Here is a summary of the key points:

  • Reaching an agreement requires giving the other side what they want so you can get what you want.

  • The NBA and players association reached a deal by structuring player salaries to give the players their desired 51% share of revenue if revenues exceeded forecasts, while protecting owners with a floor of 49% if revenues were below forecasts. This "sliding scale" met both sides' key wants.

  • When negotiating, focus on your key priorities and be willing to compromise on less important points if the other side cares more. Let them "win" on those less critical points in exchange for concessions from them on your key issues.

  • Don't get caught up in tallying wins and losses on each point. Use trade-offs across issues so that both sides come out ahead overall based on their differing priorities.

  • The example of buying a car illustrates winning by losing - compromising on color, features and model year saved substantially on price since those aspects mattered more to the dealer. Both parties got their key wants met.

    Here is a summary of the key points from the Zinc-It case:

  • Ali Hasan is an inventor who has patented a new compound to treat acid reflux. He has two potential buyers interested in licensing the patent.

  • Zums wants to sell it as a dietary supplement without FDA approval. They offered $20 million upfront for the patent license.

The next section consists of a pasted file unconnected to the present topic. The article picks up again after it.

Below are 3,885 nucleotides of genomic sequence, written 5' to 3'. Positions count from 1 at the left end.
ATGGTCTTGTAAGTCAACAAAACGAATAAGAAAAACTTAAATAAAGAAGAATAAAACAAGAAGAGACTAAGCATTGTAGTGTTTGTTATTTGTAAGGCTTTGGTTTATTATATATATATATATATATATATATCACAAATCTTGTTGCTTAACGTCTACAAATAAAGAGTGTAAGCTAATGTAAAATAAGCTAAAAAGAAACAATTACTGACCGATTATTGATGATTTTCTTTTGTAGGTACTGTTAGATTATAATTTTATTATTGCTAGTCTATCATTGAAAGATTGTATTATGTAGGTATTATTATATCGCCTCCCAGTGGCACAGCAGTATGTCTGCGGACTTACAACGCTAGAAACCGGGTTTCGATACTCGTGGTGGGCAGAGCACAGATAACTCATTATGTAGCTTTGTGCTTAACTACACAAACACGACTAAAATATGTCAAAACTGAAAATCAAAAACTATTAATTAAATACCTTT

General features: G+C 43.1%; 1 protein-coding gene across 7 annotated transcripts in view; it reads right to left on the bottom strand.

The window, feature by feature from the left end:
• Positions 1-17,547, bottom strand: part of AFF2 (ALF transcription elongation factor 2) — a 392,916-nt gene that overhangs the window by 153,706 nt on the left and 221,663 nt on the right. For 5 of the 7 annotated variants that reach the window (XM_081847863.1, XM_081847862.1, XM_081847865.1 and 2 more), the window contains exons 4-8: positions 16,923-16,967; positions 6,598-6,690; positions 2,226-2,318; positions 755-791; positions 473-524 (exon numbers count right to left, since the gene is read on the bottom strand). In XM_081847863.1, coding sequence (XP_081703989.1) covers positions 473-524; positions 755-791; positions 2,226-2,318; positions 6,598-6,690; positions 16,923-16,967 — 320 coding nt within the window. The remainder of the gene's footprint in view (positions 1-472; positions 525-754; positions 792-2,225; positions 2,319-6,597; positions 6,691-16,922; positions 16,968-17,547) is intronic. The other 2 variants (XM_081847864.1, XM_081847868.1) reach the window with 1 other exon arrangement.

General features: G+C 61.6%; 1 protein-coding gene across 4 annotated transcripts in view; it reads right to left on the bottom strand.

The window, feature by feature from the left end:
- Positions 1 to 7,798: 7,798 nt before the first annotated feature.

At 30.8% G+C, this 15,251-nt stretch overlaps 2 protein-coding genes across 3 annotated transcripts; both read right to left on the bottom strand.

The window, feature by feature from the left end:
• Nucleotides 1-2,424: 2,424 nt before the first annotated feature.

• Zinc-It wants to seek FDA approval to sell it as a medicine. They are offering various packages with upfront fees and bonuses if FDA approval is obtained.

  • Hasan believes there is a 60% chance of FDA approval based on the drug's efficacy. Zinc-It estimates only a 10% chance of approval.

  • This means the two sides see very different expected values for each package. For example, for Package B:

    • Hasan's expected value is $29 million
    • Zinc-It's expected value is $8.5 million
  • The key challenge is that the parties disagree on the likelihood of FDA approval, which leads them to see very different pies.

  • Possible solutions could involve finding objective data on similar drug approval odds, getting a neutral third party estimate, or structuring the deal to align incentives (e.g. more bonus contingent on approval).

In summary, the core issue is the parties see different pies due to disagreeing on the odds of FDA approval. Bridging this gap is key to reaching an agreement.

I don't think alternating removals is a good negotiation strategy here. Both sides have preferences over the different options, but removing options limits the potential for a mutually beneficial agreement. Instead, I would suggest focusing the discussion on interests and creativity to try to expand the pie and find an option that satisfies both parties.

Here are a few key points in summarizing the dialogue:

  • San's lawyer initially says they won't reconsider their position.

  • Hasan then interrupts and says he thinks they can reconsider and make compromises.